The Memorial of the Passion of John the Baptist
Today is the Memorial of the Passion of John the Baptist, when we try to put ourselves with John in Herod’s prison, before he was beheaded, and imagine what he was thinking and imagine what he was feeling: fear, maybe, and despair, and yet the fierce faith and the fierce joy, too, we always associate with John, in his proclaiming of the reality of Jesus.
How quietly hard faith can be sometimes, day to day.
A friend of mine has been struggling a little lately. She has this feeling of futility, as if nothing she’s ever done really matters. And I thought of these two passages from the diaries of Dorothy Day, the great American Catholic and founder of the Catholic Workers Movement.
Day is always so realistic to me, and yet so encouraging, for just that reason.
Today I thought of a title for my book, “The Duty of Delight.” I was thinking, how as one gets older, we are tempted to sadness, knowing life as it is here on earth, the suffering, the Cross. And how we must overcome it daily, growing in love, and the joy which goes with loving.
This is from February 24, 1961, when Day was 64.
And this is from seven years later, Easter Sunday, April 14, 1968, when she was 71
Always when I awaken in the morning it is to a half-dead condition, a groaning in every bone, a lifelessness, a foretaste of death, a sense of “quiet terror,” which hangs over us all. A sense of the futility of life and the worthlessness of all our efforts. . . .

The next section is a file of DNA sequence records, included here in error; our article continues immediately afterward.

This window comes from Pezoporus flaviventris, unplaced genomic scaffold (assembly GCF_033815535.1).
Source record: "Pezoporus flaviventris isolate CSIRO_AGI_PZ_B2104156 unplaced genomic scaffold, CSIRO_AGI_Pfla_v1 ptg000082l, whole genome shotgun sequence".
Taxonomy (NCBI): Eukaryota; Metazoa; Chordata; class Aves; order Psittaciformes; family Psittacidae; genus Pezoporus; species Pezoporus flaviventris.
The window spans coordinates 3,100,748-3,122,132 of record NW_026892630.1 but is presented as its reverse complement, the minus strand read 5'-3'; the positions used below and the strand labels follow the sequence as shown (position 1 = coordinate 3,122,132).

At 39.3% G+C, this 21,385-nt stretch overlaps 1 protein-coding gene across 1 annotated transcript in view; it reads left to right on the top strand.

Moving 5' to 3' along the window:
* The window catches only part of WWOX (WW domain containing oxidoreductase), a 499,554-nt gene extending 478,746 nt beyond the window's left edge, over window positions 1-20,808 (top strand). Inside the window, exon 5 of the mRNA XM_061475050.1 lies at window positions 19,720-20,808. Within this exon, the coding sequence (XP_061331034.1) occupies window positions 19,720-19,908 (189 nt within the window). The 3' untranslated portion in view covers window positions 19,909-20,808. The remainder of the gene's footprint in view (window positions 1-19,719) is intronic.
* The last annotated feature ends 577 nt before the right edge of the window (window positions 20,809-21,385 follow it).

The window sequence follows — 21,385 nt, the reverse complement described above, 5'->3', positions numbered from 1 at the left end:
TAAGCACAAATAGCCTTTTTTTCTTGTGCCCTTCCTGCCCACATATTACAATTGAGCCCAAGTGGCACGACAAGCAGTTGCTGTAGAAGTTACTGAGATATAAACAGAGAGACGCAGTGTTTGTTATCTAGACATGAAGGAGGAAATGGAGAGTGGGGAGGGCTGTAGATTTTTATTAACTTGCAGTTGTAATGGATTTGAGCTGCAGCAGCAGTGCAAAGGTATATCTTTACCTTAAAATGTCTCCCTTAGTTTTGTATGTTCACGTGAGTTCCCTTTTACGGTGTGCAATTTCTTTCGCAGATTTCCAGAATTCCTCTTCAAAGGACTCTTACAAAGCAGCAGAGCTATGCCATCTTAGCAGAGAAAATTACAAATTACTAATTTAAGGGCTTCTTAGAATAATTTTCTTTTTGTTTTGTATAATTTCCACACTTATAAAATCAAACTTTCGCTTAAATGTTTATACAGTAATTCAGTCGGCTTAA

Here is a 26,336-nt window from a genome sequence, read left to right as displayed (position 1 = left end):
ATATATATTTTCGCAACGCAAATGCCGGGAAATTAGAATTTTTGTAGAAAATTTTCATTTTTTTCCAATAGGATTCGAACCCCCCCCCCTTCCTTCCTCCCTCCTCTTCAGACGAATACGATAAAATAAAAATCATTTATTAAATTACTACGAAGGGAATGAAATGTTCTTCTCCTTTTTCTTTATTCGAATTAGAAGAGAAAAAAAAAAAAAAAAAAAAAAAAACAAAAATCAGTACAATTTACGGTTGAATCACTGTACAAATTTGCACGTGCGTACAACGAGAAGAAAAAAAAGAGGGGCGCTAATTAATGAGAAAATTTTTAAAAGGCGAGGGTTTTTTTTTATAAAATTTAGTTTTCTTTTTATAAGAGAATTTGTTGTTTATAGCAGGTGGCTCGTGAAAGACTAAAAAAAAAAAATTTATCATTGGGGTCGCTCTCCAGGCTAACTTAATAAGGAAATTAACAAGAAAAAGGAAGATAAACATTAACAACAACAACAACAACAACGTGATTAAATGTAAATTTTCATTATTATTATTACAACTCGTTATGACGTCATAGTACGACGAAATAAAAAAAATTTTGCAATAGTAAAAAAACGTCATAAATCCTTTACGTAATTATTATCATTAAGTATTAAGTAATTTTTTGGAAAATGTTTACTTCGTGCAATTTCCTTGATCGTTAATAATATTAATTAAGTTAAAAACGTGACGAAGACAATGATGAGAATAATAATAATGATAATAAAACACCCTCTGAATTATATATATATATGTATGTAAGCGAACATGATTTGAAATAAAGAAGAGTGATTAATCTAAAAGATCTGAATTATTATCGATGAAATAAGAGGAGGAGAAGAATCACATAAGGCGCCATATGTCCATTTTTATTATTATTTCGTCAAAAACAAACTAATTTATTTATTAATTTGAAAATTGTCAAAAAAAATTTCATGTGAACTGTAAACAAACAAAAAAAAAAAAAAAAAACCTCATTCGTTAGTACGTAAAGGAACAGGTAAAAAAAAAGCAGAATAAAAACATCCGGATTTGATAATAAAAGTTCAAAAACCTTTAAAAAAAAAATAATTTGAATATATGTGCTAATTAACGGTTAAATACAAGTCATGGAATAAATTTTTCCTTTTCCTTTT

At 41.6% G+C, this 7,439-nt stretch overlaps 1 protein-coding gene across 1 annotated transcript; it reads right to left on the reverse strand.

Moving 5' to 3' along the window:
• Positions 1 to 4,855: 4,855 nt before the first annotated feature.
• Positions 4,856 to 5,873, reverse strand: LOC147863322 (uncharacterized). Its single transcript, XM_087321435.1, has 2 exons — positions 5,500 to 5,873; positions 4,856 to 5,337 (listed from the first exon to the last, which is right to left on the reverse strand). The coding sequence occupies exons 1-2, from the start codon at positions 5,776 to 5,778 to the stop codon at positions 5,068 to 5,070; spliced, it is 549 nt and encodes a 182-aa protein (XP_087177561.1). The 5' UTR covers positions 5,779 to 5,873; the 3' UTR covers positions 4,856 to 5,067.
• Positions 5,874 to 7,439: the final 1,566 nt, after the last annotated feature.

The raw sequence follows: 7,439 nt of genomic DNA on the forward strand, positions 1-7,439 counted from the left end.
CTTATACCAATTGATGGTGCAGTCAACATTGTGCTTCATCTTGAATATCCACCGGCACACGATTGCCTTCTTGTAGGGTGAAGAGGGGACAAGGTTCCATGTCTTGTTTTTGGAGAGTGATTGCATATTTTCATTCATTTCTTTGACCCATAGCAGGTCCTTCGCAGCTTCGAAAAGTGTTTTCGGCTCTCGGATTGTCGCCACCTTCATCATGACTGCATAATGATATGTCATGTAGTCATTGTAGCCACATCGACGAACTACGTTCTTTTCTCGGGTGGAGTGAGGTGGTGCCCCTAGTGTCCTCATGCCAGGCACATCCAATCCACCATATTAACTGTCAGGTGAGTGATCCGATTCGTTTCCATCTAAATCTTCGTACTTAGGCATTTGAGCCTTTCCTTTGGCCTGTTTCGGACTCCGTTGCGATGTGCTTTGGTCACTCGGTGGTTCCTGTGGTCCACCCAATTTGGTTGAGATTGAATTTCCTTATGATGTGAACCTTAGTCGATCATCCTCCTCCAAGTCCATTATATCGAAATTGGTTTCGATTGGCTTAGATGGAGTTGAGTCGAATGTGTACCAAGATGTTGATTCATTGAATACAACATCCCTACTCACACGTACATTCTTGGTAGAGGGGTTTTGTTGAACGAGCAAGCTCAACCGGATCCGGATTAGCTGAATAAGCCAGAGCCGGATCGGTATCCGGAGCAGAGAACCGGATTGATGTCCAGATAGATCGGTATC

I turn desperately to prayer. “O God make haste to help me.” And those magnificent psalms, and the prayer of the church, prayers which thousands, tens of thousands, are saying each morning all over the world, and I am saved.
This consciousness of salvation comes to me afresh each day. I am turned around, away from the contemplation of the world of sin and death to the reality of God. . . .
Through this turning away, “all the way to heaven is heaven” to me, as St. Catherine of Siena said. The sun has risen, the air is warmed, the birds are singing outside . . . .
All the way to heaven is heaven, and this is where John the Baptist is and this is where he’s going and where he knows he’s going, even in prison, even in what may have been his sadness and despair. This is the move, the turning around, we all called to make, every day of our lives, and the move that with grace we can always make, to turn from the world to God, and so to see God in the world, where he has always been.